Ewing's "Face" is true to it's word; it is about the face. There are a plethora of photographers that Ewing employs to describe the various uses a face can be put to and I will return to them at a later date. A recurring motif running through the text is that of the mirror. The mirror as a physical thing, reflecting the (or our) image through to the recording plane, be it an emulsion or pixel. The mirror as a reflection of society - held up for our gaze. And the mirror to ourselves as viewers, holding us hostage to that gaze. It is the latter that I think is the most critical. It is often said that portraits betray something of the "personality", the "soul" of the sitter; but I am coming to the thought that it might reveal more about the viewer, or rather it might expose more about the viewer TO the viewer. In other words the pose of the subject (whether the subject is aware or not) can reveal various prejudices, preconceptions or other emotional responses to portraits that are revealed by the development of the relationship of the viewer to the image.

Consider these these two photographs of Ellen - I know which her mother favours - what do they reveal about me as a photographer and me as a viewer? I felt that even the positioning of the two images in the blog affected my response to them i.e. if they were transposed on the horizontal would they have a materially different resonance - looking away from each-other as it were?

Back to "The Face", a couple of quotations I thought were also very interesting - Ewing liberally scatters quotations in the body of the text:

"Look: this shows what retouching can do, 'said the photographer. 'But the retouched one does not look a bit like the woman who sat for it, 'I exclaimed. 'Of course not, 'replied the photographer. 'That's the beauty of it'"  The Photographic News, 1890

"What is the function of a portrait? What degree of manipulation is correct, acceptable, between the sitter and the photographer, and should art concern itself with accuracy? Shouldn't photography worry about that even more?" Richard Avedon 1993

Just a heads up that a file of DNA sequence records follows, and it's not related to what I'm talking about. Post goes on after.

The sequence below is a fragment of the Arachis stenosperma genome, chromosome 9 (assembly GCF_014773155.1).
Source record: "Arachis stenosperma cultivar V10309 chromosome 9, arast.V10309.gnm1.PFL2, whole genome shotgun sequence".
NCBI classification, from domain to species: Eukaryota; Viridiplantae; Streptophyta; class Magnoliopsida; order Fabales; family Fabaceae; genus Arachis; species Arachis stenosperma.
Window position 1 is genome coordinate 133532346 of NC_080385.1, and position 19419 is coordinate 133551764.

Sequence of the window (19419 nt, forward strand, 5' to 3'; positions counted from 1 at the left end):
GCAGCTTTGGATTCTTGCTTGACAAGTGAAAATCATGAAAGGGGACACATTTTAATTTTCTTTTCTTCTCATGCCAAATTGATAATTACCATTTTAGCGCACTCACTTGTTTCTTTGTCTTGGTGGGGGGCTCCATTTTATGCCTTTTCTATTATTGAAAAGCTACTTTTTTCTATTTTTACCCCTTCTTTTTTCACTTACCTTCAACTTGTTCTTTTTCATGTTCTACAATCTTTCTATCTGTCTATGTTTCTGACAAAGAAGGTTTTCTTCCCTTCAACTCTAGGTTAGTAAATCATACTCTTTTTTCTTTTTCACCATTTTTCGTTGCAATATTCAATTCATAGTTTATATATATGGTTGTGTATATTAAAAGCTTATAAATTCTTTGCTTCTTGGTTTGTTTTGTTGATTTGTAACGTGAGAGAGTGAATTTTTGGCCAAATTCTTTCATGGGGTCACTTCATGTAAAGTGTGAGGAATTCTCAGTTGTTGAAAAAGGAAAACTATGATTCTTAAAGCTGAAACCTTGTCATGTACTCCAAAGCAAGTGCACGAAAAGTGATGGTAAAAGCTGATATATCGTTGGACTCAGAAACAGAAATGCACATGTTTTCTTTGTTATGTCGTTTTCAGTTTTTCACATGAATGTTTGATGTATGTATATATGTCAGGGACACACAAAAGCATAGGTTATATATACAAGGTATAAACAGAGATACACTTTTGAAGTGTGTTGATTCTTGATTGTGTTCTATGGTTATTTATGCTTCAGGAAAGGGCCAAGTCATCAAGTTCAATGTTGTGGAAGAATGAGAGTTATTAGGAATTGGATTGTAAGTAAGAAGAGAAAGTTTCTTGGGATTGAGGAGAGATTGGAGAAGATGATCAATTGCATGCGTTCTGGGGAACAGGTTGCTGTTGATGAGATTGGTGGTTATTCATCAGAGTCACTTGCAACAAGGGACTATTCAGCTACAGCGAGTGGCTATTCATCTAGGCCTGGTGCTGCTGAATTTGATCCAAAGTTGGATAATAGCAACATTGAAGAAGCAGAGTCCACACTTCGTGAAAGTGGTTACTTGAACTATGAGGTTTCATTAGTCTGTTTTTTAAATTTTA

"Composite portraits are absolute quackery! What next, composite landscapes?" The Photographic News, London 1888

I put the last one in for all the landscapists who are concerned with veracity! The prior two about manipulation talks to a concern I have had for some years and one that I have written about before. There is a notion abroad that "Photoshopping" is a modern idiosyncrasy for the digital age; well whilst the adjective may be modern the practise is as old as photography, and as old as portraiture as a genre. This does not of course negate the ethical issues surrounding the practise and I am sure I will return to this at regular intervals during this course.

The other reference book I am reading (for the first time) is "Training your gaze" by Roswell Angier. It is a very inspiring text and is challenging a lot of my personal views in portraiture, about what I think it is about, how my attitude and preconceptions need to be rethought. The book comes in about 10 sections with assignment suggestions in each - some of which I intend to attempt (time allowing). This is the only book that I am reading which is new to me for this course. I am slightly concerned about that as I realise that I may be coming to the course with a lot of preconceptions - but to my defence I suspect everyone has preconceptions.

As this is my first blog entry post-Christmas I thought I would list the books that Santa brought: Monographs by Model, Modotti, Siskind, Evans and Eggleston as well "The Family of Man" Steichens collection for the exhibition of the same name and "50 Photographers you should know". But the one that is by far and away the best present this year is "Andre Kertesz" by Michel Frizot/Anne-Laure Wannaverbecq published 2010 by Hazan and published as part of the "Mois de la Photo" in Paris, November 2010. It is a definitive work on someone I have felt for a long time as one of the great photographers.
With so much to read and digest after the excesses of the Christmas period I'm hoping to survive the New Year celebrations with some serious work on exercises, projects and assignments.